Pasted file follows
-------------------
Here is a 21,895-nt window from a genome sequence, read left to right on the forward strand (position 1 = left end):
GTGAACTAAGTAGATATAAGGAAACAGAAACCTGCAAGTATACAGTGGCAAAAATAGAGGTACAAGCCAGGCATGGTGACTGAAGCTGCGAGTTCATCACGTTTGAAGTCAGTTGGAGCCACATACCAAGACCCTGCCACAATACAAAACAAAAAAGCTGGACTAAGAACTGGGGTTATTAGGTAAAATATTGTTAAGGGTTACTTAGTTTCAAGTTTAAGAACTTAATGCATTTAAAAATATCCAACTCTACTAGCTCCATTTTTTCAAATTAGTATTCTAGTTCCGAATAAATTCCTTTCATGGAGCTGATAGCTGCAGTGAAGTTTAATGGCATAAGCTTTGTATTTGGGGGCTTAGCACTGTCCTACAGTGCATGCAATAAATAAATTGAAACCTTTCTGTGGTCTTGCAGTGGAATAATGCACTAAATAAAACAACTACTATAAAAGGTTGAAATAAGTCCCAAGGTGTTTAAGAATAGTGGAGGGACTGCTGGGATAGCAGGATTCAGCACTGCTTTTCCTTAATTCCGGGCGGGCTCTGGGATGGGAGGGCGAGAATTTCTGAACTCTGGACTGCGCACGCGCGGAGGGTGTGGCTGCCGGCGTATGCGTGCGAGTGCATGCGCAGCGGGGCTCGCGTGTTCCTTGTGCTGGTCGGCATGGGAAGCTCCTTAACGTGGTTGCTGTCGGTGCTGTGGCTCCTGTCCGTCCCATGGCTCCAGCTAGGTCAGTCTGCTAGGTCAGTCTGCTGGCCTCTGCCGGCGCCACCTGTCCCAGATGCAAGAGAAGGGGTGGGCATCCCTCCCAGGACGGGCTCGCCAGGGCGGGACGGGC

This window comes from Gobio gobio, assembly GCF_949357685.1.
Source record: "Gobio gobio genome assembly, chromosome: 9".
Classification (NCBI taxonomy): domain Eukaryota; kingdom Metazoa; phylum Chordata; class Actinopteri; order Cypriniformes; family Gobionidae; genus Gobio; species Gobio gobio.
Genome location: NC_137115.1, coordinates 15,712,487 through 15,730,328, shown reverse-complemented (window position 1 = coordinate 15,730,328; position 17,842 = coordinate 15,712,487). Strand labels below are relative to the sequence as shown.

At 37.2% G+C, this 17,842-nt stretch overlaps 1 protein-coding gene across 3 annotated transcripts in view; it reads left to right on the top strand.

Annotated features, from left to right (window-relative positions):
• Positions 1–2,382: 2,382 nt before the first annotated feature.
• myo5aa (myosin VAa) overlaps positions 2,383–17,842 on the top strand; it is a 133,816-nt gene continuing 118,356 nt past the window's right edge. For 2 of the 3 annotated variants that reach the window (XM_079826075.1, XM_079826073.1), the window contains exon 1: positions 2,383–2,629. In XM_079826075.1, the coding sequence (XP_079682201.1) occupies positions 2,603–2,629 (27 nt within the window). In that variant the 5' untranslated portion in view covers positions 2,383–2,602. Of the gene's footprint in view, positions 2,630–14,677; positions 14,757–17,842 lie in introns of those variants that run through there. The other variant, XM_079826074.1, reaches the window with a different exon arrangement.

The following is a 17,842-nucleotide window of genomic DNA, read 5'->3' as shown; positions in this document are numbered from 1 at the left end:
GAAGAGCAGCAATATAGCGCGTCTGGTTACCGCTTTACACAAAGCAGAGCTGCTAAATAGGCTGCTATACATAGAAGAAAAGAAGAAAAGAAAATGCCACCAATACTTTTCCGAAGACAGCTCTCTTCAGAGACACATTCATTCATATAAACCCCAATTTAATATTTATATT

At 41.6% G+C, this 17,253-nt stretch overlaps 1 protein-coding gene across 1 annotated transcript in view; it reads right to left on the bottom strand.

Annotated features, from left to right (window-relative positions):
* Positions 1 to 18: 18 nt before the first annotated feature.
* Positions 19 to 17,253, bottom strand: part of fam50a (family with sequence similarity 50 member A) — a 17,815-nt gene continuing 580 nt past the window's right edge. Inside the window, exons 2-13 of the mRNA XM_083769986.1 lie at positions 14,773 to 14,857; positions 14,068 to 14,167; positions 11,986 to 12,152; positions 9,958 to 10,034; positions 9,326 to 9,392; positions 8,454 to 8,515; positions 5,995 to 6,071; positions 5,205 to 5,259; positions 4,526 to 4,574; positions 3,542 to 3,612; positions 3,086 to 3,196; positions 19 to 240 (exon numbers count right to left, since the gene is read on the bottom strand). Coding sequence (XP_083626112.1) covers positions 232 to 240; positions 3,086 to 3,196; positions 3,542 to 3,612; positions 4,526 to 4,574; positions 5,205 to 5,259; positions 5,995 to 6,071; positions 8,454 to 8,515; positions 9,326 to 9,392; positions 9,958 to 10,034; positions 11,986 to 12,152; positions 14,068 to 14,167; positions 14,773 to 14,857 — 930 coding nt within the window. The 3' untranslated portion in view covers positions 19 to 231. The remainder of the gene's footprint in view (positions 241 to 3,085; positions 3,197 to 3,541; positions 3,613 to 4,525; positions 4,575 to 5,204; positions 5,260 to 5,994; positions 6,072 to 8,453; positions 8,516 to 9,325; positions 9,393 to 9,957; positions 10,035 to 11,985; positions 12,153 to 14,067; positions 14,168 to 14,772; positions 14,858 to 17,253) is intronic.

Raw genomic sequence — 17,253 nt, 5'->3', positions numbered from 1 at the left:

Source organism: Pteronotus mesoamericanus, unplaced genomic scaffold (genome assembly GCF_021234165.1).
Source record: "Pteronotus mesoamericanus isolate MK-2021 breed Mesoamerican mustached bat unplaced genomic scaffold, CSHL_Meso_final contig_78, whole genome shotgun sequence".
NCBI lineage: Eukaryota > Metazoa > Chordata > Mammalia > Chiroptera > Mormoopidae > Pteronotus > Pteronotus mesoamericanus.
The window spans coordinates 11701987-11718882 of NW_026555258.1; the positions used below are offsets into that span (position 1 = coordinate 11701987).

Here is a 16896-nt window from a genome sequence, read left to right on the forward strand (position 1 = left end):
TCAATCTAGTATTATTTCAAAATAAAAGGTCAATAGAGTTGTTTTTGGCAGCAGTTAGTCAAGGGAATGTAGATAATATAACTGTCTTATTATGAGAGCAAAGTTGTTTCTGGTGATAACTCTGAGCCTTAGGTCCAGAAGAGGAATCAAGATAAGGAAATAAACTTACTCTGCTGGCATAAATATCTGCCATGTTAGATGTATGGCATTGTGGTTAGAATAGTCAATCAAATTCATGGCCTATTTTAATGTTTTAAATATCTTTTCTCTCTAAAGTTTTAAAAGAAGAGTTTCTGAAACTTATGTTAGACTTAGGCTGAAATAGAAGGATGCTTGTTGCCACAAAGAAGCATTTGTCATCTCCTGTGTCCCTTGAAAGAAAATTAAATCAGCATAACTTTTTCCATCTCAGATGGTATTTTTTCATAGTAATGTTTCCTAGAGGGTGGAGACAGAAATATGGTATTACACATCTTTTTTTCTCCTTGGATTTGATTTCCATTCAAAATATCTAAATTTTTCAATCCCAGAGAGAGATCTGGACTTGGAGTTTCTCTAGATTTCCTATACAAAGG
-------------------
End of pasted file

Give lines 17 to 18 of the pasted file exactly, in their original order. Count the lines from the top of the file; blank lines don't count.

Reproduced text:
Raw genomic sequence — 17,253 nt, 5'->3', positions numbered from 1 at the left:

Source organism: Pteronotus mesoamericanus, unplaced genomic scaffold (genome assembly GCF_021234165.1).